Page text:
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Cannonball Read V: Inferno by Dan Brown

By SorryTelevision | Book Reviews | August 15, 2013 | Comments ()


cover-dan-brown-inferno.jpg

Dan Brown really wants you to know that Sienna Brooks has a ponytail. I know this because Brown — famous author and mediocre contributor to the Tom Hanks ouvre — uses the word ponytail at least 20 times in Inferno, the fourth novel in America’s favorite dashing-symbologist series.

Here’s my thing with Dan Brown. I know that his books are considered, let’s say, “accessible” to the average American, like the third of the population who can’t name the vice president. And I understand that for some people, who prefer to exercise their brain waves on books and other materials of a more intellectual caliber, this may be a deal-breaker. I get it. I too dislike Brown’s over-attention to certain descriptors, his propensity for using big words when they aren’t needed (see what I did there?) and his seeming inability to create female characters who aren’t ponytailed intellectuals with a wardrobe of only cream sweaters. He’s got his faults.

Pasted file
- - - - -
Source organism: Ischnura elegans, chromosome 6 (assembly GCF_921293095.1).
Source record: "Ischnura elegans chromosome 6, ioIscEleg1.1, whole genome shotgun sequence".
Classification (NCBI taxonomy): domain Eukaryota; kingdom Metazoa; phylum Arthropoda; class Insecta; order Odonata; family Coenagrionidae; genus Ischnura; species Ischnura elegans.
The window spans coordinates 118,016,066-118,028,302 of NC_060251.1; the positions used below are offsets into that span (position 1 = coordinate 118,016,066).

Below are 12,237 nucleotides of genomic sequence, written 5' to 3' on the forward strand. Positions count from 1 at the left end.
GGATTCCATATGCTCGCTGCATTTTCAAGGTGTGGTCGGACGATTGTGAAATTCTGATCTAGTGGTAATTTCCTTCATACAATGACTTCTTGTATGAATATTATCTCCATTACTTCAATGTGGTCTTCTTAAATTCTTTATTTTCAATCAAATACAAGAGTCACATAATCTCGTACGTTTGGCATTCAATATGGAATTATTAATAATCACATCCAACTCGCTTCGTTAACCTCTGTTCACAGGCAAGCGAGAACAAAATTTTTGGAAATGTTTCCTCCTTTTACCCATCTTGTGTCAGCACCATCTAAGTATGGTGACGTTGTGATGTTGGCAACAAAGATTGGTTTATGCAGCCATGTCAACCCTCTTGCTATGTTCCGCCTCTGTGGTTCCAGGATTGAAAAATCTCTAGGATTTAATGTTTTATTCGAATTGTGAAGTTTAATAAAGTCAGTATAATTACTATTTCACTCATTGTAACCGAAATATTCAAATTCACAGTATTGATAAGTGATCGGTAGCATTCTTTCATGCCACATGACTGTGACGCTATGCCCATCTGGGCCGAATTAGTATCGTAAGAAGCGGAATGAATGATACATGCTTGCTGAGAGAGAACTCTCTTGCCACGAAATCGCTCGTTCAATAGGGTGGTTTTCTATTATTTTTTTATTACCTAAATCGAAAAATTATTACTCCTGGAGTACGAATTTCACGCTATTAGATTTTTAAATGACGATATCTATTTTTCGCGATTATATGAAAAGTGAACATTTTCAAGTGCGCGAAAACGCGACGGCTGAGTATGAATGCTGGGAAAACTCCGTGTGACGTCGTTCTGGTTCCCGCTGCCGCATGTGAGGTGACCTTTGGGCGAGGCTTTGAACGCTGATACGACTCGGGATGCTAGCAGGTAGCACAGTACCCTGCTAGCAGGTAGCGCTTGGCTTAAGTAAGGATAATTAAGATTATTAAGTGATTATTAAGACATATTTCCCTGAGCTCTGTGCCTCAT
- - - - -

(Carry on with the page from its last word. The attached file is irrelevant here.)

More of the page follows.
But as soon as I settle into a Dan Brown original (with the sole exception of The Lost Symbol, which was tedious) I find myself not caring so much whether the author used a scalpel or a hatchet when culling his sentences, or if his female protagonist of the moment has ever owned a shirt in red. Indeed, Brown appears to consistently forego traditional tropes of novel-writing in the interest of one thing: telling a good story. And not necessarily the story of the present—the bulk of the action in a DB novel consists of visiting museums, escaping museums, staring at symbols, and watching Robert Langdon have intellectual epiphanies—but a story in history, of an object or topic or person.

Inferno’s focal point is Dante, and it should come as no surprise that Langdon’s traditional adventure/decode-athon begins with a map of Dante’s inferno, as described in The Divine Comedy. From there, we are taken into a whirlwind tour of Italy and beyond, all in an attempt to stop a madman’s plan for global destruction. There are museum visits, and escaping, and a fair amount of staring at symbols. There’s also the blonde, ponytailed Sienna Brooks, resident genius and Langdon co-conspirator. Basically, all the elements are in place.